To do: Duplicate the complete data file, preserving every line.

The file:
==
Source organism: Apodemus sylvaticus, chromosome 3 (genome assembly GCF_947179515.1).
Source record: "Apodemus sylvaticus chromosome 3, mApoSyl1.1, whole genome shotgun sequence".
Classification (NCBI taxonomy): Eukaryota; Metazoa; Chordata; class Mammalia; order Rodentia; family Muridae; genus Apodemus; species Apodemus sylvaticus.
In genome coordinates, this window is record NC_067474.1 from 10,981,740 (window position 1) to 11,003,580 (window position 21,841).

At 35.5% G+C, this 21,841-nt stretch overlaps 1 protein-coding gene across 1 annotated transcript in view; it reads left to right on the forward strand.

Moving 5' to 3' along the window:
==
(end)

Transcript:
Source organism: Apodemus sylvaticus, chromosome 3 (genome assembly GCF_947179515.1).
Source record: "Apodemus sylvaticus chromosome 3, mApoSyl1.1, whole genome shotgun sequence".
Classification (NCBI taxonomy): Eukaryota; Metazoa; Chordata; class Mammalia; order Rodentia; family Muridae; genus Apodemus; species Apodemus sylvaticus.
In genome coordinates, this window is record NC_067474.1 from 10,981,740 (window position 1) to 11,003,580 (window position 21,841).

At 35.5% G+C, this 21,841-nt stretch overlaps 1 protein-coding gene across 1 annotated transcript in view; it reads left to right on the forward strand.

Moving 5' to 3' along the window: